- The Washington Times - Friday, August 31, 2001

Judge dismisses Democratic challenge
JERSEY CITY, N.J. — A judge yesterday dismissed a Democratic lawsuit aimed at keeping the Republican National Committee from spending money in the race for governor of New Jersey.
The lawsuit is "not ripe," state Superior Court Judge Arthur N. D'Italia said, noting that there is no evidence any expenditures have been made.
Democratic candidate Jim McGreevey and his campaign wanted the judge to block an Aug. 15 ruling by the state Election Law Enforcement Commission that let the RNC run ads on behalf of party nominee Bret Schundler. Under the commission ruling, the RNC can proceed as long as it does not "coordinate" campaign efforts with the Schundler campaign.

Letters to the editor protected, court rules
COLUMBUS, Ohio — People who write letters to the editor are entitled to the same free-speech protection as editorial columnists, the Ohio Supreme Court ruled.
In a 5-2 decision Wednesday, the court said letter writers who are not affiliated with the media cannot be sued for defamation if the court determines their comments are an expression of opinion rather than fact.
In 1986, the court set down a similar standard for editorial columnists after someone sued a newspaper and its columnist over an opinion piece.

Ex-official admits aiding Torricelli probe figure
NEWARK, N.J. — A former State Department official pleaded guilty to a conflict of interest charge yesterday, admitting he aided a man now at the center of the inquiry into the campaign finances of Sen. Robert G. Torricelli, New Jersey Democrat.
Retired diplomat C. Kenneth Quinones, 58, of Centreville, Va., said he failed to tell superiors he had a job offer from businessman David Chang when he recommended that a Chang company provide material to help recover the bodies of U.S. soldiers from the Korean War.
Chang has cooperated with investigators since admitting last year that he funneled $53,700 in illegal contributions to Mr. Torricelli's 1996 campaign. He is among seven persons who have admitted making such illegal contributions, of which Mr. Torricelli has said he had no knowledge.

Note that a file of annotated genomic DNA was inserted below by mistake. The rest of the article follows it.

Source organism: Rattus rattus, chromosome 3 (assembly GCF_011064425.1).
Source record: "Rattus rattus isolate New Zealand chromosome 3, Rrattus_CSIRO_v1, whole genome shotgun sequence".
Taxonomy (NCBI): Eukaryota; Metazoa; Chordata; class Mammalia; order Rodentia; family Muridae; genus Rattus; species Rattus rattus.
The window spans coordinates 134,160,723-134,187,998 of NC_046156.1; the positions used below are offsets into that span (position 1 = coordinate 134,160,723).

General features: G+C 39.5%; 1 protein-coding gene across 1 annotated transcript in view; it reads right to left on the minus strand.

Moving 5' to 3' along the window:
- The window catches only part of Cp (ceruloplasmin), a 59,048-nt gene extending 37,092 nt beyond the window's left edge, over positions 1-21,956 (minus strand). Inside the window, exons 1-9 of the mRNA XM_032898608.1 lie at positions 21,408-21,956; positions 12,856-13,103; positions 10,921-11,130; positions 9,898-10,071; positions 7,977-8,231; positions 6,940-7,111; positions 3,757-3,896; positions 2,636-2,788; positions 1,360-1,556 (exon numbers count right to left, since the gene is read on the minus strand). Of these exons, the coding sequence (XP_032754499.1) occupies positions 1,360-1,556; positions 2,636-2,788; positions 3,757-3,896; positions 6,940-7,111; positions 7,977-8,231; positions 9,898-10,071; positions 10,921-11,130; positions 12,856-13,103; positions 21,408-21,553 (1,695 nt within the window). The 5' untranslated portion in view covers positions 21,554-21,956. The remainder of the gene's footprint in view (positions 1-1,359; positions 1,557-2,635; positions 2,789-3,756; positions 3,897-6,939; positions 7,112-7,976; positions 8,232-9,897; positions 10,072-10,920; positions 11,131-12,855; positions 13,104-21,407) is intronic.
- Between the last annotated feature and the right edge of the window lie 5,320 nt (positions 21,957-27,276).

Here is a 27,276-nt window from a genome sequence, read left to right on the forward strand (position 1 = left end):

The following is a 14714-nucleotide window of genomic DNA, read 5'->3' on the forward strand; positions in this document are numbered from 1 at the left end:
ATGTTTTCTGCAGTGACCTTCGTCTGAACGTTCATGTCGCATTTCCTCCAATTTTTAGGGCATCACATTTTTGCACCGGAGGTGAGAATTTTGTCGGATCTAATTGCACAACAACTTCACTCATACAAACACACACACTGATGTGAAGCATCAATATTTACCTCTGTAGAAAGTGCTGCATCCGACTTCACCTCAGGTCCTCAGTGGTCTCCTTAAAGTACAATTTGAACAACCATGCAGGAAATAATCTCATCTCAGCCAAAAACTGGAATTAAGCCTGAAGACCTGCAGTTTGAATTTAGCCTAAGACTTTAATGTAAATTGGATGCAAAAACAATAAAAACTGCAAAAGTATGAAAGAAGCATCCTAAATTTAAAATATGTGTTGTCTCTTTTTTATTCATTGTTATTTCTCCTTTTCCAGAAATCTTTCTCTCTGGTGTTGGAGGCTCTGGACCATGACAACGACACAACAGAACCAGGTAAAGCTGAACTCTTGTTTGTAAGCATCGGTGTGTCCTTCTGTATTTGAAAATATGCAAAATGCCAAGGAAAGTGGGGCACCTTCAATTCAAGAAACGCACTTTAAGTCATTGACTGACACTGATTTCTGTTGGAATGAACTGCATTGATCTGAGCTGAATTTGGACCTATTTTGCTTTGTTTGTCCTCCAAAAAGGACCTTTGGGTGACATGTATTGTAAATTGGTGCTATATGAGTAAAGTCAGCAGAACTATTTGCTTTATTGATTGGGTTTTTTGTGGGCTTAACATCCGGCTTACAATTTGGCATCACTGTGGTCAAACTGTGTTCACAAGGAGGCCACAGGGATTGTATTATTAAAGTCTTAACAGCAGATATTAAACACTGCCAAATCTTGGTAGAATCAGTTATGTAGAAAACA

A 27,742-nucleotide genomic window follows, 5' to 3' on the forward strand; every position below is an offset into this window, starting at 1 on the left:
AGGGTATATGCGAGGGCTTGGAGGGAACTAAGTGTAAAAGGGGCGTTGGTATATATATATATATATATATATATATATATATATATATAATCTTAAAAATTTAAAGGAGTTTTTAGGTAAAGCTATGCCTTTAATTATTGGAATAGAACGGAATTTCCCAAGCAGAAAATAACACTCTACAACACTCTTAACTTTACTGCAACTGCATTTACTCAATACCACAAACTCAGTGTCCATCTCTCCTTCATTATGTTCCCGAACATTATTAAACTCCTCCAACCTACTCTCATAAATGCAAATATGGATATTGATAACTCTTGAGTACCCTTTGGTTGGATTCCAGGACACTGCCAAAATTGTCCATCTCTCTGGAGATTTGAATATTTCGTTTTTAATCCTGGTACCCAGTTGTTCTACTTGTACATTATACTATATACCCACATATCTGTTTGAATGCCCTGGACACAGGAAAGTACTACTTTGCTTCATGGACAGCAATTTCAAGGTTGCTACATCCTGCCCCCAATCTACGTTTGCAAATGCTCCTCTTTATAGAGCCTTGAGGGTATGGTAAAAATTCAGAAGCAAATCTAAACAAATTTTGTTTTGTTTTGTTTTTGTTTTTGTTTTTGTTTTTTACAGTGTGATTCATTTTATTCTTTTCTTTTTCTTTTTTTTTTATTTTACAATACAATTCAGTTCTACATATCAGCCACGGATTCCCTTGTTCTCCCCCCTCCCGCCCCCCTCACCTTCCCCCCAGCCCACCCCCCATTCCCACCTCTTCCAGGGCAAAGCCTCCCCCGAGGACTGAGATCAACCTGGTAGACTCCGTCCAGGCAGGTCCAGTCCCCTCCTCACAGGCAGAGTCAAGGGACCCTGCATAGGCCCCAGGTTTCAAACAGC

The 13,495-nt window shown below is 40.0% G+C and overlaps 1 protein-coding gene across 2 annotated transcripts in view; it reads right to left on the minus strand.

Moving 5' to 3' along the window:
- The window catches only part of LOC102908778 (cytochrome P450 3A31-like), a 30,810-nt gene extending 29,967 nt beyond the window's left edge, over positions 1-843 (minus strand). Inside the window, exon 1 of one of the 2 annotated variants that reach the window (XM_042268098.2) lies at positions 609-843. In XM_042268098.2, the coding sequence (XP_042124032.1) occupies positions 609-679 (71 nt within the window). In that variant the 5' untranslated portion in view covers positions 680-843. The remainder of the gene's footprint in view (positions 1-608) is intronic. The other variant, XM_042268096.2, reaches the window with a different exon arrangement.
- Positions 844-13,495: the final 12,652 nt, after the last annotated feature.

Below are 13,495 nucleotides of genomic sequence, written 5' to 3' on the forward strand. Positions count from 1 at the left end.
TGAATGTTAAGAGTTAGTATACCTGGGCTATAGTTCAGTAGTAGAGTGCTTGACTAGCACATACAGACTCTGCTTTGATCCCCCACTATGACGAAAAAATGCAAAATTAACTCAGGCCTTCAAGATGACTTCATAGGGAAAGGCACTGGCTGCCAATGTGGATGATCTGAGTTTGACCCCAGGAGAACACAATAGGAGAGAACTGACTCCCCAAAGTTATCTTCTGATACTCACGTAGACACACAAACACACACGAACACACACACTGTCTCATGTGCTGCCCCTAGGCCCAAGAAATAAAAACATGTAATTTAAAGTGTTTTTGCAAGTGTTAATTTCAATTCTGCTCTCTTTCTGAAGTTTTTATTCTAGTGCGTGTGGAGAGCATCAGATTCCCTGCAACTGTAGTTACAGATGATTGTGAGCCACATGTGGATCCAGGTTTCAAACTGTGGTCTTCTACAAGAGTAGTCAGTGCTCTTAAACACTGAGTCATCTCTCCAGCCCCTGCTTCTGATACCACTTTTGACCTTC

College eliminates race in awarding scholarships
GAINESVILLE, Fla. — The University of Florida has announced that it no longer will give scholarships based on race.
The university immediately will begin revising more than 50 minority scholarship programs to make them race-neutral, UF Foundation Vice President Leslie Bram said Wednesday.
She said she expects the process to take about a year. Provost David Colburn said any student with an existing scholarship can keep it.

Suspect arrested after police standoff
MANSFIELD, Texas — A man suspected in the shooting deaths of his estranged wife and two children was captured yesterday after apparently falling asleep during an armed standoff with police, authorities said.
Terry Lee Hankins was charged with capital murder in the deaths of Tammy Hankins, her 13-year-old son, Kevin Galley, and their 11-year-old daughter, Ashley Mason.
Police, acting on a tip, went to the apartment in nearby Arlington yesterday and contacted Mr. Hankins by phone. A 10-year-old girl and a 39-year-old woman — described by police as relatives of Mr. Hankins' girlfriend — were inside with him.

Co-workers drop Powerball claim
PORTLAND, Maine — Four co-workers of one of the winners of the $294.8 million Powerball jackpot dropped their claim to a piece of the prize yesterday, just one day after suing.
They dropped their case after learning that the facts did not support their assertion that the winning ticket held by a Maine couple had been bought as part of an office pool, said John McVeigh, an attorney for the plaintiffs.
Four winning tickets to the jackpot were sold around the country before Saturday's drawing in the multi-state lottery. One of those tickets was turned in by Pat Wales and her husband, Erwin.

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